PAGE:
One of the best things about shooting film is the complete control you have over the process, from film choice and exposure to development and either scanning or printing. We spend a lot of time focusing on the different films you can use and then a lot of time on how to produce your finished images from that film, but there’s general oversight on the development stage. I’m certainly guilty of not paying much attention to developing since it’s become a more automated, mindless process for me in recent years, but every once in a while, I like to slow down and remember that black-and-white film development is a creative process itself.
Experiment and Test
Before you “develop” an affinity for that one special developer (or two or three), it’s a great idea to dabble with several to see how they perform with the kind of photos you like to take and the film you like to shoot. While one developer might be touted for being “fine-grained,” and that sounds nice to you, you might also realize that a fine grain developer and a fine grain film end up as a mushy combination. The effects a developer has on one film might be rendered differently on another, and really, experimentation and testing are the only ways you’re going to figure out what you prefer.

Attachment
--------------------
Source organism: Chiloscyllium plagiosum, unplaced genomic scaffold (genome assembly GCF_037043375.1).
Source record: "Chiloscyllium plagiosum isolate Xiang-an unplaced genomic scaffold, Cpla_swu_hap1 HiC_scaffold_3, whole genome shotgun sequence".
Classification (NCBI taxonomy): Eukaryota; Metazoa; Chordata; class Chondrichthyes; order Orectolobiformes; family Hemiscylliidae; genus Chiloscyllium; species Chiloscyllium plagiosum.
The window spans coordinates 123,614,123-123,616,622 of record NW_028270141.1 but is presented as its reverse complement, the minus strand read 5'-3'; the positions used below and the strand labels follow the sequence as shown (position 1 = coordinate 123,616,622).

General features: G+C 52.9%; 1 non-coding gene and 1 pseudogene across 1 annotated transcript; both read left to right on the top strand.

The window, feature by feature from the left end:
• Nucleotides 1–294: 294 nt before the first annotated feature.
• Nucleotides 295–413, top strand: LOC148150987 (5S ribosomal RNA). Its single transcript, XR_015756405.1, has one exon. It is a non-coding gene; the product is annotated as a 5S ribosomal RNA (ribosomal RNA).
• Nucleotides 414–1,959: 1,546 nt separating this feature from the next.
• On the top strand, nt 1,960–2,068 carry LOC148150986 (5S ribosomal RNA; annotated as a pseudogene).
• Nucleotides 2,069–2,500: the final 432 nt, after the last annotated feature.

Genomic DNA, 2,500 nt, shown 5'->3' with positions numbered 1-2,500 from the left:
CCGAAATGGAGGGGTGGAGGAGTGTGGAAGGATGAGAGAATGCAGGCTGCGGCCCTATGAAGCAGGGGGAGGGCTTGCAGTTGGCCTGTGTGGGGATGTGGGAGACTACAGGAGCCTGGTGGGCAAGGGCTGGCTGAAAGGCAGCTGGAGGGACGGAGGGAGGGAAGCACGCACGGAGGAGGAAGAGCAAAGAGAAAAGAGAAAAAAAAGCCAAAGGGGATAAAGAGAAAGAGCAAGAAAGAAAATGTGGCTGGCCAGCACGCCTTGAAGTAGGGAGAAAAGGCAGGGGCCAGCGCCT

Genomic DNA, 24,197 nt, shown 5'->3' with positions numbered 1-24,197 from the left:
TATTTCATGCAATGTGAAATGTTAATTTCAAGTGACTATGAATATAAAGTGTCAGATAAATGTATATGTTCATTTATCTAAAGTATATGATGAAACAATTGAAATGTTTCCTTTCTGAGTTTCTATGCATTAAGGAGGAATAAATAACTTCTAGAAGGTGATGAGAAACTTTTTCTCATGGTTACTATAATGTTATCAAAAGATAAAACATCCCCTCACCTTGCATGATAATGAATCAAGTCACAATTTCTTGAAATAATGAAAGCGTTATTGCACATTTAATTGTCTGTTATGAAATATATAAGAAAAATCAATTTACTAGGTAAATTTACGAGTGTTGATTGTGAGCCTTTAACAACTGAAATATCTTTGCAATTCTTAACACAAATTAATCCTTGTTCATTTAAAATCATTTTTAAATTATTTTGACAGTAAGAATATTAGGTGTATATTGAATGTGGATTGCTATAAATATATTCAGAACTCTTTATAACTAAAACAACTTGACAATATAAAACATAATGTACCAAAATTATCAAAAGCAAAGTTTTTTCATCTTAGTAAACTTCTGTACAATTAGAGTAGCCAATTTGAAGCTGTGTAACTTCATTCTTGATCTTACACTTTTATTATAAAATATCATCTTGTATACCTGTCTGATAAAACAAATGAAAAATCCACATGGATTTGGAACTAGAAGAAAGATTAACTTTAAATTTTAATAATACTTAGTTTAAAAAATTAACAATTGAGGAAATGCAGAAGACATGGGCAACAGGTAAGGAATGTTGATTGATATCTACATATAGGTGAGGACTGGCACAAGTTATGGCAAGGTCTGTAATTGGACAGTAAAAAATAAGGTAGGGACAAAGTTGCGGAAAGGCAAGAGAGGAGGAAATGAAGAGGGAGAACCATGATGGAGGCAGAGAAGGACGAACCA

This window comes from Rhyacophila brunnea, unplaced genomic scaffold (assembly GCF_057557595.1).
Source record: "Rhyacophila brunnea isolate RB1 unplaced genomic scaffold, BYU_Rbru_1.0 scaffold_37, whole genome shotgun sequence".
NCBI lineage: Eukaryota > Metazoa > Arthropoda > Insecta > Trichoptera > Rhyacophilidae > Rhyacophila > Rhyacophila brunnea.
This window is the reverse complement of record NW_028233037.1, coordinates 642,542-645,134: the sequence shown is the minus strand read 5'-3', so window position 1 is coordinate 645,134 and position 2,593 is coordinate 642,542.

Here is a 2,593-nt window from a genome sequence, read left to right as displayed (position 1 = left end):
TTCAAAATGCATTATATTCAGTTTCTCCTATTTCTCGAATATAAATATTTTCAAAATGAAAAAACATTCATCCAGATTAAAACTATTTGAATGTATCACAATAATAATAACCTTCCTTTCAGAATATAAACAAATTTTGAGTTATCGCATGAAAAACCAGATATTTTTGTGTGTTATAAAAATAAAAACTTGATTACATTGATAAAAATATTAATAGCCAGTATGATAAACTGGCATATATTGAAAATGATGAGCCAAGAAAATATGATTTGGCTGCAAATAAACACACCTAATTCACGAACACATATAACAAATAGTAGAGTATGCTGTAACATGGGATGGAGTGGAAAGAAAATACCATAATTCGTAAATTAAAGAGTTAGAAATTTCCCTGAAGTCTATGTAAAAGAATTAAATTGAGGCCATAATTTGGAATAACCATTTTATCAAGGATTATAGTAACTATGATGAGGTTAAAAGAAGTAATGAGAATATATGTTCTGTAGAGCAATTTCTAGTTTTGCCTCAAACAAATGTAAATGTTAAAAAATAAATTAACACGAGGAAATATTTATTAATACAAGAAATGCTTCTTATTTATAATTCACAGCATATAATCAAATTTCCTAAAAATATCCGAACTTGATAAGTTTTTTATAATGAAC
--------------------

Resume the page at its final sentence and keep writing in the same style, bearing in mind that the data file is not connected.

When first working with a new developer, it’s a good idea to try it out on a test roll. It’s important that this test roll is good film that you like to work with—there’s no point in testing a new developer with a film you’ll never use again. Basically, you want to limit the variables in the test so you can really focus on what the developer is doing. This way, when you try second, third, fourth, and even more developers over time, you’ll be able to make more valuable comparisons with the results.
With these ideas in mind, here are a dozen black-and-white film developers to try.